Performance continues to improve, as detailed in a new report from Adobe. Mobile monetization is proceeding apace. And it has executed on programmatic selling, through its Facebook Exchange, Custom Audiences database match program and Partner Categories third-party data targeting.
But all is not well with the world's largest social platform, according to a new report from Forrester Research analyst Nate Elliott. Facebook, Elliott concludes, has largely turned its back on the social and affinity data it once heralded -- and it has done so to the detriment of large marketers.
Forrester surveyed 395 executives in the US, UK and Canada in August for the report, called "Why Facebook Is Failing Marketers." It asked them, among other things, how satisfied they are with the business value generated by a lineup of 13 different "online marketing sites and tactics." Stunner: Facebook ranked dead last on that list. When placed next to five other "large online and social properties," it also ranked poorly – ahead of MSN and Twitter but behind Yahoo, LinkedIn and Google.
According to Elliott, Facebook no longer prioritizes affinity and social connections in its ad products, and is now so enthralled to revenue growth sourced to lower-funnel advertiser demand that it can't see how much it has alienated many advertisers. Facebook's failings, as detailed by Forrester, also touch on its neglect of non-paid tools products such as Brand Pages and a poor overall quality of service -- even for some Fortune 500 companies. (Facebook offers special tools and opportunities to members of its Client Council. As a result, Council members are generally satisfied, while "hundreds of billion-dollar companies are not getting that special attention and are overwhelmingly dissatisfied," said Elliott.)
The affinity data to which marketers have access is very thin, according to the report. "Facebook needs to do more and do better ," Elliott said. "When Facebook says, 'We think someone's purchase history in Epsilon's database is more effective than affinity data,' that just means the purchase data is better leveraged."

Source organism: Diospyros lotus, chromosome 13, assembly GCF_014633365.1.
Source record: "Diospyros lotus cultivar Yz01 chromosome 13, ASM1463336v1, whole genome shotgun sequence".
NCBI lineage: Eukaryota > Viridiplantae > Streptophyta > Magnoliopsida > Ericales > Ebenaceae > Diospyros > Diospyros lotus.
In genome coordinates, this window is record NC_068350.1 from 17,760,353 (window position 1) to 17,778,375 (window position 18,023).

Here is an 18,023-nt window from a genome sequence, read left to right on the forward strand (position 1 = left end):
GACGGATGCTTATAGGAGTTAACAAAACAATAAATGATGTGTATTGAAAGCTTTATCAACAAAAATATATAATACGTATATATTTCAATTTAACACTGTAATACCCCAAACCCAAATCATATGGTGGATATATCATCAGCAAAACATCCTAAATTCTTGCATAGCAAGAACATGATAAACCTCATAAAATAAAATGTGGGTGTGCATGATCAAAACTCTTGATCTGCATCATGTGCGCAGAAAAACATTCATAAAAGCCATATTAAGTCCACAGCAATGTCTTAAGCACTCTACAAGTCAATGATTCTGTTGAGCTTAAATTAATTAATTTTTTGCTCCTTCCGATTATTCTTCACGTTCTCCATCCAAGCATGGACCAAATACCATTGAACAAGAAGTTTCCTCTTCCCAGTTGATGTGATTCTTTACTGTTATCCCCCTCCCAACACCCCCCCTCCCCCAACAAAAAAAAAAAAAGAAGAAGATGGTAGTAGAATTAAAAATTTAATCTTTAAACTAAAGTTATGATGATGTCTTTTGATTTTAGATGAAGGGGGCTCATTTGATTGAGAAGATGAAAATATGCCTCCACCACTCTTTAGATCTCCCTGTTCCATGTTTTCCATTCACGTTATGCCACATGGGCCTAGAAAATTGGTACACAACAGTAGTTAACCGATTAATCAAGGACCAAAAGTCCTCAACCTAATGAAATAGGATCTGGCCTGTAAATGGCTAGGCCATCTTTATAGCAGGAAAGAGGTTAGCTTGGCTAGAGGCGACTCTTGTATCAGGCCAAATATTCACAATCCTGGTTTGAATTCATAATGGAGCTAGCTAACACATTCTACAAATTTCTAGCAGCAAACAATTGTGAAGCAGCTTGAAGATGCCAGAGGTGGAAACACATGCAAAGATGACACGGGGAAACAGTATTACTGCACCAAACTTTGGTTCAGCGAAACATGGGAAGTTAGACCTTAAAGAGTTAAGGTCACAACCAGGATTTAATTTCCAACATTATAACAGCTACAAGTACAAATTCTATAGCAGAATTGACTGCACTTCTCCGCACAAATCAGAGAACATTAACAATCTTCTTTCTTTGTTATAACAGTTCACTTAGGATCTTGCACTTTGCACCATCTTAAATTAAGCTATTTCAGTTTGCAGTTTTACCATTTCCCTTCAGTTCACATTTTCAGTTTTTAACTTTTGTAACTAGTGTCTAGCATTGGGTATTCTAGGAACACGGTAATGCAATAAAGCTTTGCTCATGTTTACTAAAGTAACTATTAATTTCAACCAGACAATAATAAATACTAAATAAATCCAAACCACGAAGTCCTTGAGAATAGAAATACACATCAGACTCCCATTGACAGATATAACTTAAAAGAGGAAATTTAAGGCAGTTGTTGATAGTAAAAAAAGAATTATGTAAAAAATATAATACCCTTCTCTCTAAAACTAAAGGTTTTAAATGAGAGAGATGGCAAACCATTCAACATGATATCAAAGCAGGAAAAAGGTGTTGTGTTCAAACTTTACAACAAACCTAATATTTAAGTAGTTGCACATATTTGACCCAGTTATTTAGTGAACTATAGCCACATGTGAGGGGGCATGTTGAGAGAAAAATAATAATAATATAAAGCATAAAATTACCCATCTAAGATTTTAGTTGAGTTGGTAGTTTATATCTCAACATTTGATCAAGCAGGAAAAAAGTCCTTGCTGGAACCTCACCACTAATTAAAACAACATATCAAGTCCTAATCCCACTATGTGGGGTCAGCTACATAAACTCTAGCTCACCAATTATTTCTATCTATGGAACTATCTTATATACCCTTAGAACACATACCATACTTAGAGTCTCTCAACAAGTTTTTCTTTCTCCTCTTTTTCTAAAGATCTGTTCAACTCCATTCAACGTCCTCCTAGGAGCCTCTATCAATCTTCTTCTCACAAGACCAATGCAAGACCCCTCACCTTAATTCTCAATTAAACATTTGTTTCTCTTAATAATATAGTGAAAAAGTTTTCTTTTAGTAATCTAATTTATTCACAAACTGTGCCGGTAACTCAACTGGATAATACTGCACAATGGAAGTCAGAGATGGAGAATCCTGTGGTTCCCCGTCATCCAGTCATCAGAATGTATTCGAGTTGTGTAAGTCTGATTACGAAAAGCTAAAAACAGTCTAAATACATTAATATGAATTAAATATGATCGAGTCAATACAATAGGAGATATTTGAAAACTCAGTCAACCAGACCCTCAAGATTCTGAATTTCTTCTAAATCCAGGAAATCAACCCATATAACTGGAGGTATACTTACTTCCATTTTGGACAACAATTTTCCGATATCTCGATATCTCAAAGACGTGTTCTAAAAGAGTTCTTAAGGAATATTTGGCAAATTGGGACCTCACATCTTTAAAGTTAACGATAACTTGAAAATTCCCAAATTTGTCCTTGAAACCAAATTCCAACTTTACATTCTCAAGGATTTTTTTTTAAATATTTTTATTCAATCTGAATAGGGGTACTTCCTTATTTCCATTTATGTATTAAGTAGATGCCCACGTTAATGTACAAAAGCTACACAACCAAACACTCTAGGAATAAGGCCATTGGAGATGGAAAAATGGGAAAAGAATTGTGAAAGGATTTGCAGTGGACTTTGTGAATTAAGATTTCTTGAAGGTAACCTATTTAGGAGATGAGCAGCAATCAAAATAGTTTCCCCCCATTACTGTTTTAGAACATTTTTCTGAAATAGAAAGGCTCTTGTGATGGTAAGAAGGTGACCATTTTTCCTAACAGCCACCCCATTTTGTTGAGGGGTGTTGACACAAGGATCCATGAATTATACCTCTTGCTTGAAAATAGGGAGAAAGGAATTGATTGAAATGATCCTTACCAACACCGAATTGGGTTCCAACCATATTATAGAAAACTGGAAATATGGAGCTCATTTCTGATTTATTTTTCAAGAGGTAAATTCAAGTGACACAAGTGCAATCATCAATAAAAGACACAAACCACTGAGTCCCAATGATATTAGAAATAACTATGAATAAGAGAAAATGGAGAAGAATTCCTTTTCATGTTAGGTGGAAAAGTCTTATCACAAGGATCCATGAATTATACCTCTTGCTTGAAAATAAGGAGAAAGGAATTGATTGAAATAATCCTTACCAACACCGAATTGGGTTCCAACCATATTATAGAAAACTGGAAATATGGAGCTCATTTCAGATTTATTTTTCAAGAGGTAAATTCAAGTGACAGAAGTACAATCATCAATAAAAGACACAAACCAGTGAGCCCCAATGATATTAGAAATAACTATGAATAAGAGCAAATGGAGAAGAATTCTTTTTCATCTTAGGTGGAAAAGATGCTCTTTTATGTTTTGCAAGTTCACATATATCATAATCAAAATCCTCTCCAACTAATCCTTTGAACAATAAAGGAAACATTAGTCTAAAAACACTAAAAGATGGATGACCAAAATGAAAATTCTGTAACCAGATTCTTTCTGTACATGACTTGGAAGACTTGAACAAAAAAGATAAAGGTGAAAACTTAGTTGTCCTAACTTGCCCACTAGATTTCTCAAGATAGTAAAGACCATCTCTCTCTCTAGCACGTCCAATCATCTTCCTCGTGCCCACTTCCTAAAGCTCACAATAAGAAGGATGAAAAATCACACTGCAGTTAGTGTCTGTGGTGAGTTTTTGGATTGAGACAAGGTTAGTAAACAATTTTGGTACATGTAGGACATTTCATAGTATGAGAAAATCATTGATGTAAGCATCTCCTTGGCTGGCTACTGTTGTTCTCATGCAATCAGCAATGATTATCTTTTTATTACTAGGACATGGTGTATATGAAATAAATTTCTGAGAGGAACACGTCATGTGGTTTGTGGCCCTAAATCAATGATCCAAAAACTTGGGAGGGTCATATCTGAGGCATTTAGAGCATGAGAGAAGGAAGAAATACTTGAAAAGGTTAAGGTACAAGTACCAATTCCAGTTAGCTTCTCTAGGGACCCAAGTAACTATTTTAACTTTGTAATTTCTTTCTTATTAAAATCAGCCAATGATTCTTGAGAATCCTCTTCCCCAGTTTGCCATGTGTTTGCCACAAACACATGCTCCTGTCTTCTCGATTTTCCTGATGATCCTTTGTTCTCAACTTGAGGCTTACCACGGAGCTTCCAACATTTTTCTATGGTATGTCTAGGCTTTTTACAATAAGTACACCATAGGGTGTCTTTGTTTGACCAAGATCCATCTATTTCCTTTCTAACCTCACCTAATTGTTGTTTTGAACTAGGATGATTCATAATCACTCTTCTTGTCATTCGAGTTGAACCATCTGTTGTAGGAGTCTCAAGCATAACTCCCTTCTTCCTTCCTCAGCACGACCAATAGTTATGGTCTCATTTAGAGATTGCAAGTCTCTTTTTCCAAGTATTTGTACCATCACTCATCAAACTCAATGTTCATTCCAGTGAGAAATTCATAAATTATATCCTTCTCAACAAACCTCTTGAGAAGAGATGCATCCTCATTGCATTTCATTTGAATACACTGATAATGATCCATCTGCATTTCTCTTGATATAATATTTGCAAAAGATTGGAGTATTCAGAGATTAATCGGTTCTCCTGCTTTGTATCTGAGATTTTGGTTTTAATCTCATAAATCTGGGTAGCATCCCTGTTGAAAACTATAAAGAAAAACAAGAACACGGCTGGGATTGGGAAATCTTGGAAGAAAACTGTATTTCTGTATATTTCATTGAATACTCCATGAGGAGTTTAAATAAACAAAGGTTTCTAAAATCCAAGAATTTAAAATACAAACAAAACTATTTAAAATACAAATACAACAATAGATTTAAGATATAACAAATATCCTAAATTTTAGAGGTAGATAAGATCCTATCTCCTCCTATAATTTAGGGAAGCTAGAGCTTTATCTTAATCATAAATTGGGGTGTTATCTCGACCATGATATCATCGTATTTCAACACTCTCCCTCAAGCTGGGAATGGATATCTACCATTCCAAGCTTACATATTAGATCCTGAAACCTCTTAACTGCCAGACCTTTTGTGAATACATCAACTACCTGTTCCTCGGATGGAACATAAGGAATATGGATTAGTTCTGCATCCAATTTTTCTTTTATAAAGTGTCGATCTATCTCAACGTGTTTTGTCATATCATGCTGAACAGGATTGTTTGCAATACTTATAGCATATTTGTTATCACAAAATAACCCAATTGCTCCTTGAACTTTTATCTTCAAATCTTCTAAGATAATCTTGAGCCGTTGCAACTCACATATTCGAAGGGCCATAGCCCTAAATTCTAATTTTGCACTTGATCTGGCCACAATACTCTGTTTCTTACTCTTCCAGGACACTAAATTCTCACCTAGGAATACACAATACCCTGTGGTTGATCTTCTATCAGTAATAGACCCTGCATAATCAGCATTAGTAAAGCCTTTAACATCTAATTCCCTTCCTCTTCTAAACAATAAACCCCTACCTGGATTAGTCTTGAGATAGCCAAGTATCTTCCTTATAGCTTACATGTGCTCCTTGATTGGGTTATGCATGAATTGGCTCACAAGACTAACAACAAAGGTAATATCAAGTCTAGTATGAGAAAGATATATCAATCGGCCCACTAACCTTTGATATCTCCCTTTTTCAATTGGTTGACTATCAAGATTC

In a phone interview, he was careful not to imply negative intent on Facebook's part. "The conversations I have with Facebook indicate they honestly believe they are serving customers well. I think the massive revenues have blinded Facebook executives to the growing dissatisfaction of marketers who pay their bills," he said.
One interpretation of the data is that Facebook has optimized its ad algorithms for its own yield rather than for advertiser objectives. As Forrester notes, fewer than 15% of Facebook paid media impressions use social data to target audiences. That ratio might be higher if ads with social data weren't squeezed out by higher bids from advertisers targeting users lower in the purchase funnel.
Elliott is urging clients to put pressure on Facebook, by eliminating dedicated budgets and forcing it to compete with other websites for spend. But he's not optimistic.
"We don’t believe that Facebook will make the changes needed to win back marketers’ hearts," he writes in the report. "In fact, we don’t believe the company even sees the need to change."
From Facebook's perspective, marketers may no longer need or want affinity-based targeting solutions. Rather, they're looking for performance and engagement, which the company increasingly aims to fulfill through advanced targeting capabilities combined with enormous reach. The revolutionary idea of "word of mouth at scale," while not forgotten, is no longer on the front burner.
The company issued the following statement in response to the report:
Facebook acknowledges that its biggest complaint from advertisers and agencies is around the quality of service, an area it says it has taken steps to improve.
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